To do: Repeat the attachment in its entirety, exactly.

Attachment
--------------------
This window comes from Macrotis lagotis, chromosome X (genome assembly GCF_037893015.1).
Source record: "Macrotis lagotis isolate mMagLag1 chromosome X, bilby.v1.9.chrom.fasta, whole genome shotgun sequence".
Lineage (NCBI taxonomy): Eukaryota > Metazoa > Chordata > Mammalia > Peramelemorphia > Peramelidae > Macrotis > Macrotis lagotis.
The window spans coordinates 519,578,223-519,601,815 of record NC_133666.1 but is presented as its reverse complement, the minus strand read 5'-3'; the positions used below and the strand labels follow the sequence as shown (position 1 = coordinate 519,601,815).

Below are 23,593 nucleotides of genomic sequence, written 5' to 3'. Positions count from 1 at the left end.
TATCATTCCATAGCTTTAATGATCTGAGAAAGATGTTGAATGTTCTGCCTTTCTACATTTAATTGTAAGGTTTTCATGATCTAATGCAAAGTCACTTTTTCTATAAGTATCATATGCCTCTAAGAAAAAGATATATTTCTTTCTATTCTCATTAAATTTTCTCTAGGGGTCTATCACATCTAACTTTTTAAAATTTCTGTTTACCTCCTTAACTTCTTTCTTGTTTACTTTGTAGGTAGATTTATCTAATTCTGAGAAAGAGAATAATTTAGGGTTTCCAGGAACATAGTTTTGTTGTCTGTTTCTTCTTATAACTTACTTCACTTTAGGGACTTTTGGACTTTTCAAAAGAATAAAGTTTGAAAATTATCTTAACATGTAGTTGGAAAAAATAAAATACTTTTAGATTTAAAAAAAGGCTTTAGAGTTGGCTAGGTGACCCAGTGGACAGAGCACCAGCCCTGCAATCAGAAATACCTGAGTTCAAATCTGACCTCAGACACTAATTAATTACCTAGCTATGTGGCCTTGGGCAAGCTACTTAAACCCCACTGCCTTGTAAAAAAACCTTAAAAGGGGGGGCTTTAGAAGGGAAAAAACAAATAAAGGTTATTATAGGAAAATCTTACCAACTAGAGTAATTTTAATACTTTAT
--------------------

This window comes from Macrotis lagotis, chromosome X (genome assembly GCF_037893015.1).
Source record: "Macrotis lagotis isolate mMagLag1 chromosome X, bilby.v1.9.chrom.fasta, whole genome shotgun sequence".
Lineage (NCBI taxonomy): Eukaryota > Metazoa > Chordata > Mammalia > Peramelemorphia > Peramelidae > Macrotis > Macrotis lagotis.
The window spans coordinates 519,578,223-519,601,815 of record NC_133666.1 but is presented as its reverse complement, the minus strand read 5'-3'; the positions used below and the strand labels follow the sequence as shown (position 1 = coordinate 519,601,815).

Below are 23,593 nucleotides of genomic sequence, written 5' to 3'. Positions count from 1 at the left end.
TATCATTCCATAGCTTTAATGATCTGAGAAAGATGTTGAATGTTCTGCCTTTCTACATTTAATTGTAAGGTTTTCATGATCTAATGCAAAGTCACTTTTTCTATAAGTATCATATGCCTCTAAGAAAAAGATATATTTCTTTCTATTCTCATTAAATTTTCTCTAGGGGTCTATCACATCTAACTTTTTAAAATTTCTGTTTACCTCCTTAACTTCTTTCTTGTTTACTTTGTAGGTAGATTTATCTAATTCTGAGAAAGAGAATAATTTAGGGTTTCCAGGAACATAGTTTTGTTGTCTGTTTCTTCTTATAACTTACTTCACTTTAGGGACTTTTGGACTTTTCAAAAGAATAAAGTTTGAAAATTATCTTAACATGTAGTTGGAAAAAATAAAATACTTTTAGATTTAAAAAAAGGCTTTAGAGTTGGCTAGGTGACCCAGTGGACAGAGCACCAGCCCTGCAATCAGAAATACCTGAGTTCAAATCTGACCTCAGACACTAATTAATTACCTAGCTATGTGGCCTTGGGCAAGCTACTTAAACCCCACTGCCTTGTAAAAAAACCTTAAAAGGGGGGGCTTTAGAAGGGAAAAAACAAATAAAGGTTATTATAGGAAAATCTTACCAACTAGAGTAATTTTAATACTTTAT